Having lived in Alaska since 1978, one thing you learn when living with snow covered and icy roads is, tires are everything! The typical motorhome comes with summer highway tires. Wholly unsuited for winter roads, especially ice. Unless, you are ready to spend four or five thousand dollars on a second set of tires for winter driving. Even though my coach has an aggressive tread on the rear tires suitable for winter driving and all six are siped, once the snow flies, it stays parked until spring. Not taking any chances. Happy to leave the big rig winter driving to the professionals. I will sick with my 4x4 pick-up fitted with studded snow tires for the winter.
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Old 08-06-2016, 06:17 PM   #11
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Quote:
Originally Posted by Kuba View Post
Hello,
I am proud to announce to be a new owner of a MH! It is a 2004 Monaco Diplomat DP. We bought it from a wonderful couple in TX (who can't travel anymore due to health). Lee and Virginia kept their motorhome in a perfect shape, it literally looks like new! So we were very lucky to find them (and we named our MH - after the owner - "Virginia".
We went from Nashville TN where we live all the way to TX, where we were about to buy a used 2014 Berkshire BH390 in the MHSRV dealer, only to find out that that unit was simply devastated inside! So, of course they were trying to sell one of the new ones to us! No, thank you. We are very glad we found this unit, even if it's 2004, it's still in an amazing shape.
I am a musician. My wife, my 6yo daughter and I will travel around US to perform our show in Sep-Oct'2016 and Jan-March'2017.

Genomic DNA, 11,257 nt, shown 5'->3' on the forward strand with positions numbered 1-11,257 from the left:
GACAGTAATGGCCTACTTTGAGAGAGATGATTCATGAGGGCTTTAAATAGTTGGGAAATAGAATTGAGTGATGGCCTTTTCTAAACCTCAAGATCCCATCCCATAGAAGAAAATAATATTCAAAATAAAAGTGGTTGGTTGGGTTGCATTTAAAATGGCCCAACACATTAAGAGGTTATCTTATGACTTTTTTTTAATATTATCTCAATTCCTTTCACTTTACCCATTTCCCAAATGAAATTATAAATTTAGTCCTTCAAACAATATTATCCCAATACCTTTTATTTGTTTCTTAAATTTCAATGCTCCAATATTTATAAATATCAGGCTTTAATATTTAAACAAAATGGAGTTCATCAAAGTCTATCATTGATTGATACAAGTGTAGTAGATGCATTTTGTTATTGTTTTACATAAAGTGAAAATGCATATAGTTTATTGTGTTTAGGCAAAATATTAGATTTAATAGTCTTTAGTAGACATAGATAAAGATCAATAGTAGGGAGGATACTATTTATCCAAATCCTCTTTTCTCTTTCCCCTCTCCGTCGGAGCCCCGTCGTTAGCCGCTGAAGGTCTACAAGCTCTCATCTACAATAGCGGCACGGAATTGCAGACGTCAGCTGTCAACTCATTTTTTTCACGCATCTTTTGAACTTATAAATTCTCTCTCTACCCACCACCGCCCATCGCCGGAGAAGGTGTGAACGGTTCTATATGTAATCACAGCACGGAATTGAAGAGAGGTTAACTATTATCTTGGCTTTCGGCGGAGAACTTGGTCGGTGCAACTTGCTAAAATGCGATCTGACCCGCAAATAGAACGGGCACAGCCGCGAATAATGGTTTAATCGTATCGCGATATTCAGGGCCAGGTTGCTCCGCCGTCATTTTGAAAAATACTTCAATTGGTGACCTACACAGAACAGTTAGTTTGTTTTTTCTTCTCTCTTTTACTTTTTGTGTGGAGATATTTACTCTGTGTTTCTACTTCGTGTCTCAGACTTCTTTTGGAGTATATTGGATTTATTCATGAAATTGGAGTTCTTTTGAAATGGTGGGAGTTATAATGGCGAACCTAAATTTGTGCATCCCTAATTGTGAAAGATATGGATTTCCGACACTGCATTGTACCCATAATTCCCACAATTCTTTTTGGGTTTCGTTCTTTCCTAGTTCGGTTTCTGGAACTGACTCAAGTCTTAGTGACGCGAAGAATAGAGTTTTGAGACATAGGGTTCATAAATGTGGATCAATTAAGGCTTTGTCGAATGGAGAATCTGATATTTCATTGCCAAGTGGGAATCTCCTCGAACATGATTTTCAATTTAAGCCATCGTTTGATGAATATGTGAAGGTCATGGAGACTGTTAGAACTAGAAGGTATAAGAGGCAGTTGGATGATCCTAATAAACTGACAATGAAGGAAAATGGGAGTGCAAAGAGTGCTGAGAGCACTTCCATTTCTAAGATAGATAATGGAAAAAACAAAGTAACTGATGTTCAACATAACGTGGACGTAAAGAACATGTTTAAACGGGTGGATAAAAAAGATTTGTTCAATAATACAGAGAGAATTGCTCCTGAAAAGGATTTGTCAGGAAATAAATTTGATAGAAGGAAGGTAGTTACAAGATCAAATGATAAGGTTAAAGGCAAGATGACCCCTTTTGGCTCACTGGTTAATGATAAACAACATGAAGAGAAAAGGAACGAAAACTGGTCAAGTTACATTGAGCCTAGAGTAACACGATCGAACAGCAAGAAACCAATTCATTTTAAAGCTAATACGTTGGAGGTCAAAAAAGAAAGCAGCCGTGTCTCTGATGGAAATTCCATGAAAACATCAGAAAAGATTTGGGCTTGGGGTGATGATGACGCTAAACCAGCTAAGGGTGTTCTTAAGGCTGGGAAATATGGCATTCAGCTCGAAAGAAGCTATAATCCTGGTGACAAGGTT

I have a question:
We will be traveling in a very cold weather in January, and my question is: should I take the MH or rather take my truck (Toyota Sequoia) and stay in hotels for the month of January?
Our tour includes:
start in Jan 8: Minot ND; Anoka MN; Olney IL; Munster IN; Waukegan IL; Bryan OH; Seaford DE, Waynesboro VA; Hagerstown MD; Harwood MD; Washington SC; Lake City SC; & Jan 29 Lake City FL;
Thank you for your advise.
Safe travels,
Kuba
Kuba; congrats on the Diplomat, sounds like you got a real clean Rig. We had the sister to that, A Holiday Rambler Endeavor 2004, and I will tell you it was an outstanding rig! We just traded it this year and never had any trouble with it. Although we used it during real cold weather, I wouldn't recommend it. It is a lot of work to substain for any length of time. Regards
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Old 08-06-2016, 06:28 PM   #12
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Congrats, have many safe and happy travels, but I would stay out of the snow with it. Good Luck.
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Old 08-06-2016, 06:46 PM   #13
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Congratulation on the new purchase.

I sold my previous MH to a Canadian that took it through ND. in Dec when the Temps were 38 below. He did $7,000 in damage when the hydraulic fluid froze burning up the pump and other items. I wouldn't chance it.
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Old 08-07-2016, 01:53 AM   #14
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Thank you everyone for your comments.
I expected that it wasn't good idea to drive the mh in such cold conditions. I decided to take my truck and stay in hotels thru January.
All the best!!
Kuba